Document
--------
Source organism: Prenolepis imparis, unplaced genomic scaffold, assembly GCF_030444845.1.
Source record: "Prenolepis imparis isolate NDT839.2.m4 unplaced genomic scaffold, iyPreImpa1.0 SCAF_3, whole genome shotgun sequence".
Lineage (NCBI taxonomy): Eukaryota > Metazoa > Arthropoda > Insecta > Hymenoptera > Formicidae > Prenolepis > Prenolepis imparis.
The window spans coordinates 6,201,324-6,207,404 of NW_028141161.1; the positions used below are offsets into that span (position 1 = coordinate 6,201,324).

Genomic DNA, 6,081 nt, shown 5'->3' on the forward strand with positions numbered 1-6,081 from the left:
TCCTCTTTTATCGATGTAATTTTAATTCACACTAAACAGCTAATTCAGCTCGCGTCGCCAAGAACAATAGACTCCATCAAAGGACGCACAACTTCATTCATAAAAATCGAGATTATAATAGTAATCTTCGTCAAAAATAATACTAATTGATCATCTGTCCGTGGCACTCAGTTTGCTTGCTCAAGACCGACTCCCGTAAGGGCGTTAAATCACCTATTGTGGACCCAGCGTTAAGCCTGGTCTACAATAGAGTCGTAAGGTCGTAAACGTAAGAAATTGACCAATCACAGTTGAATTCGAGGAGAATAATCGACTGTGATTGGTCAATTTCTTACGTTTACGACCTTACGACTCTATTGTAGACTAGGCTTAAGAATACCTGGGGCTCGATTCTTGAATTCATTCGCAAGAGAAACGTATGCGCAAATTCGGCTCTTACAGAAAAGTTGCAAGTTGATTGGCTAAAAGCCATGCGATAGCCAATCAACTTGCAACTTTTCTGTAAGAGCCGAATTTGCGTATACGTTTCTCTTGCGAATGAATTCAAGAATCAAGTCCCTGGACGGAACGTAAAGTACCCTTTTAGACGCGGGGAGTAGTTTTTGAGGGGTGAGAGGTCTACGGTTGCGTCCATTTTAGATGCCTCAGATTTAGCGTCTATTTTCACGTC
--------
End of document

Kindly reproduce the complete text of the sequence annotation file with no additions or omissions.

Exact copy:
Source organism: Prenolepis imparis, unplaced genomic scaffold, assembly GCF_030444845.1.
Source record: "Prenolepis imparis isolate NDT839.2.m4 unplaced genomic scaffold, iyPreImpa1.0 SCAF_3, whole genome shotgun sequence".
Lineage (NCBI taxonomy): Eukaryota > Metazoa > Arthropoda > Insecta > Hymenoptera > Formicidae > Prenolepis > Prenolepis imparis.
The window spans coordinates 6,201,324-6,207,404 of NW_028141161.1; the positions used below are offsets into that span (position 1 = coordinate 6,201,324).

Genomic DNA, 6,081 nt, shown 5'->3' on the forward strand with positions numbered 1-6,081 from the left:
TCCTCTTTTATCGATGTAATTTTAATTCACACTAAACAGCTAATTCAGCTCGCGTCGCCAAGAACAATAGACTCCATCAAAGGACGCACAACTTCATTCATAAAAATCGAGATTATAATAGTAATCTTCGTCAAAAATAATACTAATTGATCATCTGTCCGTGGCACTCAGTTTGCTTGCTCAAGACCGACTCCCGTAAGGGCGTTAAATCACCTATTGTGGACCCAGCGTTAAGCCTGGTCTACAATAGAGTCGTAAGGTCGTAAACGTAAGAAATTGACCAATCACAGTTGAATTCGAGGAGAATAATCGACTGTGATTGGTCAATTTCTTACGTTTACGACCTTACGACTCTATTGTAGACTAGGCTTAAGAATACCTGGGGCTCGATTCTTGAATTCATTCGCAAGAGAAACGTATGCGCAAATTCGGCTCTTACAGAAAAGTTGCAAGTTGATTGGCTAAAAGCCATGCGATAGCCAATCAACTTGCAACTTTTCTGTAAGAGCCGAATTTGCGTATACGTTTCTCTTGCGAATGAATTCAAGAATCAAGTCCCTGGACGGAACGTAAAGTACCCTTTTAGACGCGGGGAGTAGTTTTTGAGGGGTGAGAGGTCTACGGTTGCGTCCATTTTAGATGCCTCAGATTTAGCGTCTATTTTCACGTC